1987ís RoboCop bears pretty much the same plot as this new remake.  However, outside of the general idea of a dead cop being brought back to life as a fancy tin can with big business holding his wind-up key; thereís precious little similarity between original director Paul Verhoevenís sly, social comment and this lobotomised shell of a remake.  In Verhoevenís hands, RoboCop became a gleefully gory, perverse, darkly comic, searing indictment of the ills of the Reagan era, when Ďtrickle-downí economics threatened the middle class and no one in power cared if the poor collectively jumped off a cliff.  During an eight-year orgy of consumerism, the rights of workers and common folk decreased, and despite the rich getting richer, the worldís economy suffered.  This version is as dumb and lowest common denominator as one can get, broaching nothing of any depth.  Everything lies at the surface with no thought, insight, wit or cleverness to be found.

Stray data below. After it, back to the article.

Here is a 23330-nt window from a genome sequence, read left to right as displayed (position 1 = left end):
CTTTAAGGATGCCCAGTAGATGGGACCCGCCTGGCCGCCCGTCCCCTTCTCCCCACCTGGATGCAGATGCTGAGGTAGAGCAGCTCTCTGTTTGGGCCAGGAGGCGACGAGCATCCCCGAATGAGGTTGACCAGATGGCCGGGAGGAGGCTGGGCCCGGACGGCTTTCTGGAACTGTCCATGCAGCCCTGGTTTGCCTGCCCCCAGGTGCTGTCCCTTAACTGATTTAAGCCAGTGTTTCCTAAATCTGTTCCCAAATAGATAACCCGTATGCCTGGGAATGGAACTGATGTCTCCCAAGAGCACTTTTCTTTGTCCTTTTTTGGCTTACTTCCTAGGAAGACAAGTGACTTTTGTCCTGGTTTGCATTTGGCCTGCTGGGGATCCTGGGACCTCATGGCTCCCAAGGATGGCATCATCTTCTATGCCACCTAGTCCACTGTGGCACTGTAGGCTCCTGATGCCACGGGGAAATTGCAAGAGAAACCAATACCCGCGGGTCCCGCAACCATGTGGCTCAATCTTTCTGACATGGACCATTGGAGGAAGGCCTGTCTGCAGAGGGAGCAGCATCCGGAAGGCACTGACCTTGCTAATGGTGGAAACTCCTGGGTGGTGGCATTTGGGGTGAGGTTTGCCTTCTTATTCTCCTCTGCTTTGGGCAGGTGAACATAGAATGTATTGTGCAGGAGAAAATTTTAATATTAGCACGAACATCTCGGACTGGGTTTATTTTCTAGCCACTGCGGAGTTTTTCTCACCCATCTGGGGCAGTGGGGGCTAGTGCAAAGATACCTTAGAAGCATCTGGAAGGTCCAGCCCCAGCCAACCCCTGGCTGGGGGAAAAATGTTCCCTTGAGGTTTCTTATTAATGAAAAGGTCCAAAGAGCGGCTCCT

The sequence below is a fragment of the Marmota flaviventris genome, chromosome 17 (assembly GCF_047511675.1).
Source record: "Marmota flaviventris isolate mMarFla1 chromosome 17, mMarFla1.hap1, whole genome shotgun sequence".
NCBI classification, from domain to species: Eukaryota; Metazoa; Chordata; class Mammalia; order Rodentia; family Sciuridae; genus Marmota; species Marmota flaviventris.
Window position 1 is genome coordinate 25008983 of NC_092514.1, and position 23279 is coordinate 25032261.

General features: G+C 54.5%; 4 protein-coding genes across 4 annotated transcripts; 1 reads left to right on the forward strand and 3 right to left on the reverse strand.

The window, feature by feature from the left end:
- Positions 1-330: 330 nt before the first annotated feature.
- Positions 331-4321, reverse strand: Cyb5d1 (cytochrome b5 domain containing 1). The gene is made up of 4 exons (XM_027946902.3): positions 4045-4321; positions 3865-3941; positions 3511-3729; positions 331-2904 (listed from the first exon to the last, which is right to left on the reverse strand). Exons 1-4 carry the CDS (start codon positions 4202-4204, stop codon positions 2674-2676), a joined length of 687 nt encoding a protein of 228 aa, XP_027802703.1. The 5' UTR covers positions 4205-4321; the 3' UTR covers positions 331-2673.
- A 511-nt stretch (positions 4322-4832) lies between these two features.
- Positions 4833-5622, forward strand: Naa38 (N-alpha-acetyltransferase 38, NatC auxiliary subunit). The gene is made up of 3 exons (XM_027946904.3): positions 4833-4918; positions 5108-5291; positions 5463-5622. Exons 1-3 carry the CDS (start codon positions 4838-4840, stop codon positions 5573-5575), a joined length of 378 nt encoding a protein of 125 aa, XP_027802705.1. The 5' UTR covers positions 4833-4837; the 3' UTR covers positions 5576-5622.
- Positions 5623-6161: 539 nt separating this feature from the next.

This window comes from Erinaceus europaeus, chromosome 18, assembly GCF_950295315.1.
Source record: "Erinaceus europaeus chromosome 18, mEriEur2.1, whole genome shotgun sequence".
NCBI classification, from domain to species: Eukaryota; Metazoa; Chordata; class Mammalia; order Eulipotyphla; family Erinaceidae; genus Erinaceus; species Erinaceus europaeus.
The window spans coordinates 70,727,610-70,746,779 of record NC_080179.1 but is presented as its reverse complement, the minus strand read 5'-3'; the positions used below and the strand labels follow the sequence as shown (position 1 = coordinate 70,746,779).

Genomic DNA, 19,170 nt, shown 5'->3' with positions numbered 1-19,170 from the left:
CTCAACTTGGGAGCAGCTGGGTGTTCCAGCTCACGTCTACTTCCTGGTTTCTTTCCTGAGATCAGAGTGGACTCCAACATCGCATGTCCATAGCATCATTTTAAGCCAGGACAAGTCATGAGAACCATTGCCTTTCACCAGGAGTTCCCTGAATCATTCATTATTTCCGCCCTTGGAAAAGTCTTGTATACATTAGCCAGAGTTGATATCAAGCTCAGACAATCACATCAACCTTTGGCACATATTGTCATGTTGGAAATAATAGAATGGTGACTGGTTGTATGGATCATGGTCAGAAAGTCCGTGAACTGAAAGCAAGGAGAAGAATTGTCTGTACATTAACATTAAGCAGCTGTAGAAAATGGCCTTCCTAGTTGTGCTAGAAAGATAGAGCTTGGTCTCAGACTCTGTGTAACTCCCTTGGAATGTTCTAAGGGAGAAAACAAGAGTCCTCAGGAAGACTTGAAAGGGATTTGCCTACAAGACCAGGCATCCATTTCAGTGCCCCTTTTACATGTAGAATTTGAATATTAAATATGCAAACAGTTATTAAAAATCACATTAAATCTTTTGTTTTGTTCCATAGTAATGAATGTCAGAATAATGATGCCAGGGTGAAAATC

Gone is the envelope-pushing gore that simultaneously shocked, thrilled and made western audiences look at their reception of cinematic violence.  The best we have is a witless, obligatory-feeling scene of whatís left of Murphy taken out of the metal suit, which looks gross and like obvious, badly-rendered CGI.  Gone was the analogy of allowing the wealthiest to take away the rights and security of the people by making it a commodity.  Watered down to invisibility was the simplest homily of the heart and will of a man overcoming the tide of technology, even when it was keeping him alive.  My feeling was that despite the originalís box-office and critical success, this RoboCop was meant to bring in a broader, younger audience and therefore must be weaker and stupider.